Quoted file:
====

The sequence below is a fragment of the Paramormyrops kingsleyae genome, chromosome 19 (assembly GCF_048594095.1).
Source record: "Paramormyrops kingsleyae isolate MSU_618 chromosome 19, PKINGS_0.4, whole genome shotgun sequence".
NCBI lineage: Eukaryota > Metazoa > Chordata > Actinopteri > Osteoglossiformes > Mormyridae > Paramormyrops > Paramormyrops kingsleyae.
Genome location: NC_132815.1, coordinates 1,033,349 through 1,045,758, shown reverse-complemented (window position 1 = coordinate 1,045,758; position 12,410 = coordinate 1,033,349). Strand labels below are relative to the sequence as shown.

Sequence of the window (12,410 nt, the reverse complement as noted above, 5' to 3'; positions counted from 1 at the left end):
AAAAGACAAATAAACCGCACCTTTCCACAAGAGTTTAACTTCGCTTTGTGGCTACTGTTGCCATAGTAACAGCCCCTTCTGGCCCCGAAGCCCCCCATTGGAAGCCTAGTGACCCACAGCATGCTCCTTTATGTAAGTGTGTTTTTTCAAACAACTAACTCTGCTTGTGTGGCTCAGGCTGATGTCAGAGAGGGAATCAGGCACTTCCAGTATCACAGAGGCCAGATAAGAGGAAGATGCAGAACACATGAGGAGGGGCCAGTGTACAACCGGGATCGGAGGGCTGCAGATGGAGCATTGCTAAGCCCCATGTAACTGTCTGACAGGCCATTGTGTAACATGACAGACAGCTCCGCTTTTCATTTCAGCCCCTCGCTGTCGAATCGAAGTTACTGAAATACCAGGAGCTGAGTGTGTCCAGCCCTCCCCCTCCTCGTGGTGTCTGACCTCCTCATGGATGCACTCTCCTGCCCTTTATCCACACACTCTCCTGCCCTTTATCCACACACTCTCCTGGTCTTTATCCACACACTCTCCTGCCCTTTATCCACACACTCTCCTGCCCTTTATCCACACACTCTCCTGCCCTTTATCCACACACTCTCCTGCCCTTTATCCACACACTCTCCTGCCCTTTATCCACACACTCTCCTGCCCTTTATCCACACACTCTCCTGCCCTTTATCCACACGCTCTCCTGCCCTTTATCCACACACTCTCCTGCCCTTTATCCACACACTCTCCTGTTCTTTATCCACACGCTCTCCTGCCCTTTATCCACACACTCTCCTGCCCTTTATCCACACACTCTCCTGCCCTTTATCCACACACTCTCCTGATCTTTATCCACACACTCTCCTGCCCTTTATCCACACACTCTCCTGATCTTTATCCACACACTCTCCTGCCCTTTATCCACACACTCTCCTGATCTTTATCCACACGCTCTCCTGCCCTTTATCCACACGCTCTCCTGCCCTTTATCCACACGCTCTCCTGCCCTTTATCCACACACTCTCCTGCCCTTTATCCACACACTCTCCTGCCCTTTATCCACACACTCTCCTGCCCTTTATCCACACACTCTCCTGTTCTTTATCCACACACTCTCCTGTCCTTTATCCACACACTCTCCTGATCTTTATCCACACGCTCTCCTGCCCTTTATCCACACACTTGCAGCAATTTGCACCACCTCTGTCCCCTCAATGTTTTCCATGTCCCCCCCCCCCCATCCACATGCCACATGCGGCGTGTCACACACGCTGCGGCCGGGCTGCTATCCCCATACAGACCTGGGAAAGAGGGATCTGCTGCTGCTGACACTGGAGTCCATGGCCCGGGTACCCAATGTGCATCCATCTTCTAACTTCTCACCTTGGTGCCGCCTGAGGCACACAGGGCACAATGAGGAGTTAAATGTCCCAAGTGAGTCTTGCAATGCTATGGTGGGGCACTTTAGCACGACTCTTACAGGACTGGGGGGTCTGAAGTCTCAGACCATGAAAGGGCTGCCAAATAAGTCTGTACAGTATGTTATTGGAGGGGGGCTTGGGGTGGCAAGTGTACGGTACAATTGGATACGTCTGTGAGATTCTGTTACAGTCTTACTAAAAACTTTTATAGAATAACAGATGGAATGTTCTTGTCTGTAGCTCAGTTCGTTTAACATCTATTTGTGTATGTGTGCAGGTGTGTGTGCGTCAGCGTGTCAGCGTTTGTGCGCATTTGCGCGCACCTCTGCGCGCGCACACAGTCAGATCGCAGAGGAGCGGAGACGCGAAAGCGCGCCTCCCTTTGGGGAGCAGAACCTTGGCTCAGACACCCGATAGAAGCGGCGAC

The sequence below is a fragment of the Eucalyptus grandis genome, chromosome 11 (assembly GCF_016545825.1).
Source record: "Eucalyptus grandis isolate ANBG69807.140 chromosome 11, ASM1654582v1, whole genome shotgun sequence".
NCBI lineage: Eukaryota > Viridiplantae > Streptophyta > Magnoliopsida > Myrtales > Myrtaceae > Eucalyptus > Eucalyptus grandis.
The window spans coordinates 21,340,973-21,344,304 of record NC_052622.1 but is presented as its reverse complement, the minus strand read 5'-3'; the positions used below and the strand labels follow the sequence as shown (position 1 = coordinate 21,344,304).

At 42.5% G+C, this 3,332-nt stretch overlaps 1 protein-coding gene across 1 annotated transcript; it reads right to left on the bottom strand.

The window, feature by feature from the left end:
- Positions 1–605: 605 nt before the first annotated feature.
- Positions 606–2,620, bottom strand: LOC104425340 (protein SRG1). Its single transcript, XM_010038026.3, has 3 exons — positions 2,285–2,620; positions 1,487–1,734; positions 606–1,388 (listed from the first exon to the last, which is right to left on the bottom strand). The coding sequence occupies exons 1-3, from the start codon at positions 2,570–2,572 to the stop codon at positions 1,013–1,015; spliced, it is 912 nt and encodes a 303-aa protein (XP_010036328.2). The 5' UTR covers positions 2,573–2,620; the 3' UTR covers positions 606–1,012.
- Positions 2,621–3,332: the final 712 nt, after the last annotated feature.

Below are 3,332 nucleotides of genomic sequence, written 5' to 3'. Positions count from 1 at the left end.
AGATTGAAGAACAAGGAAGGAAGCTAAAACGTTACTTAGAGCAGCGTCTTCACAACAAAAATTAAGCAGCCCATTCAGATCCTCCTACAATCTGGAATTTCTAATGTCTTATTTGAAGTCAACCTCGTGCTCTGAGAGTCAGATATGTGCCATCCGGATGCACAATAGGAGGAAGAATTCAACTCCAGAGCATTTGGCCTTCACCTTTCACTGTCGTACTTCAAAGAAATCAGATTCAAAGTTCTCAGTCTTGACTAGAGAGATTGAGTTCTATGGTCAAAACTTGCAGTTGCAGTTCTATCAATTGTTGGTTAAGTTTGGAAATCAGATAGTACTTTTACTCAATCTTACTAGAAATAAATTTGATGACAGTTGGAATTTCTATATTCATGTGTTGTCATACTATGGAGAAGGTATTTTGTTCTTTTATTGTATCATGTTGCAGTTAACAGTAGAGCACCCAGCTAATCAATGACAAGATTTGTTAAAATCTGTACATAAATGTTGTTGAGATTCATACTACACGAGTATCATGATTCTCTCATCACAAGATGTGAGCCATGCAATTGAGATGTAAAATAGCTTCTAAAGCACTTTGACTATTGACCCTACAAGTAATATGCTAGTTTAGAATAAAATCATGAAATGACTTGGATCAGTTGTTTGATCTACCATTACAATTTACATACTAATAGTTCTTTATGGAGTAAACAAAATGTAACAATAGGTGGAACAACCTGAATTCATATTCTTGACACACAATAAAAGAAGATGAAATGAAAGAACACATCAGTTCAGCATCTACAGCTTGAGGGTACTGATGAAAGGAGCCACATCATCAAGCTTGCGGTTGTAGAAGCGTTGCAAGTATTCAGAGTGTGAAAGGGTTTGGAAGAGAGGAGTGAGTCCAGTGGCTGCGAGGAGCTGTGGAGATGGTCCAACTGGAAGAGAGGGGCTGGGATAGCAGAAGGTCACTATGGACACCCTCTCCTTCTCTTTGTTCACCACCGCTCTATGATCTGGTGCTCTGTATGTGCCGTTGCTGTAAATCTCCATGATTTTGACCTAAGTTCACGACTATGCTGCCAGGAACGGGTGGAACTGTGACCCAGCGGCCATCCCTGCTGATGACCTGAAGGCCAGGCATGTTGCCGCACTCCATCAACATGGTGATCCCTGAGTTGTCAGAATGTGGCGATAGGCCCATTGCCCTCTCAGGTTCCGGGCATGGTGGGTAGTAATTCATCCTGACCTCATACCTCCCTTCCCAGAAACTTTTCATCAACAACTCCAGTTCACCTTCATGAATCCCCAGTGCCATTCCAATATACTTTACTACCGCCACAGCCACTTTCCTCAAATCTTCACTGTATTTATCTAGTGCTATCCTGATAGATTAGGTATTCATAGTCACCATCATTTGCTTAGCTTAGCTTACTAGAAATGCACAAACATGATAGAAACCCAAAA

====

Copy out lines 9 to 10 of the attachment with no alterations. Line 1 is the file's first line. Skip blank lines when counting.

NCBI lineage: Eukaryota > Viridiplantae > Streptophyta > Magnoliopsida > Myrtales > Myrtaceae > Eucalyptus > Eucalyptus grandis.
The window spans coordinates 21,340,973-21,344,304 of record NC_052622.1 but is presented as its reverse complement, the minus strand read 5'-3'; the positions used below and the strand labels follow the sequence as shown (position 1 = coordinate 21,344,304).